The biggest concern is obviously that malicious users will upload things that are not images to your server. Specifically they might upload executable files or scripts which they will attempt to trick your server into executing.
One way to protect against this is to make sure that the files are not executable after you
move_uploaded_file in PHP. This is as simple as using
chmod() to set 644 permissions.
Note that a user can still upload PHP scripts or other scripts and trick Apache into executing them depending on your configuration.
To avoid this, call
getimagesize() on the files after they are uploaded and determine what file type they are. Rename the files to a unique filename and use your own extension. That way, if a user uploads
evil.jpg.php, your script will save that as
12345.jpg and it won't be executable. Better yet, your script will not even touch it as it will be an invalid JPEG.
I personally always rename uploaded images to either the current timestamp from
time() or a UUID. This also helps prevent against very evil filenames (like someone trying to upload a file they've named
As further protection you can use what's sometimes known as an "Image Firewall". Basically this involves saving uploaded images to a directory which is outside the Document Root and displaying them via a PHP script which calls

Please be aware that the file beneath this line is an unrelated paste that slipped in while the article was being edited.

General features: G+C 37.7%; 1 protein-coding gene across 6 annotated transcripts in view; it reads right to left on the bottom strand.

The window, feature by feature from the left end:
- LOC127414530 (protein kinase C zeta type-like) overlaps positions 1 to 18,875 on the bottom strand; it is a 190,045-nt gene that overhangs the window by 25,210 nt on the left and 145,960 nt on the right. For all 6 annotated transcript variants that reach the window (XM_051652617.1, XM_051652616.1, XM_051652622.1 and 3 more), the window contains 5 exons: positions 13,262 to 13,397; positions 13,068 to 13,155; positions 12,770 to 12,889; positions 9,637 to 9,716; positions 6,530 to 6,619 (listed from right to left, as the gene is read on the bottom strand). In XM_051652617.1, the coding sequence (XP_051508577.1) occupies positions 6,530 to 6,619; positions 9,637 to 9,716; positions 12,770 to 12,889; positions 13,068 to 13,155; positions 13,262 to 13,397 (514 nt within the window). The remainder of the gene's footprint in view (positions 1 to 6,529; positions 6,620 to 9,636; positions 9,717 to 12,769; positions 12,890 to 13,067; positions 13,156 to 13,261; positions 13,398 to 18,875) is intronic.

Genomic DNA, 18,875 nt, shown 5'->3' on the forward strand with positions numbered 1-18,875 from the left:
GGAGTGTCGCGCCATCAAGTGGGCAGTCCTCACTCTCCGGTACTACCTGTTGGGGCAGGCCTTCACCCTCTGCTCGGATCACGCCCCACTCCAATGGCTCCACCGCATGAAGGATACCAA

readfile() to display them. This might be a lot of work but is the safest option.
A secondary concern is users uploading too many files or files which are too large, consuming all the disk space available or filling the hosting user's quota. This can be managed within your software, including limiting the size of individual files, the amount of data one user can upload, the total size of all uploads, etc. Make sure the website admin user has a way to manage and delete these files.
Do not rely on any of the data in
$_FILES. Many sites tell you to check the mime type of the file, either from
$_FILES['type'] or by checking the filename's extension. Do not do this. Everything under
$_FILES with the exception of
tmp_name can be manipulated by a malicious user. If you know you want images only call
getimagesize as it actually reads image data and will know if the file is really an image.
Do not rely on checking the HTTP Referrer for any security. Many sites advise you to check to make sure that the referrer is your own site to ensure that the file is legitimate. This can easily be faked.
For further information, here are some good articles: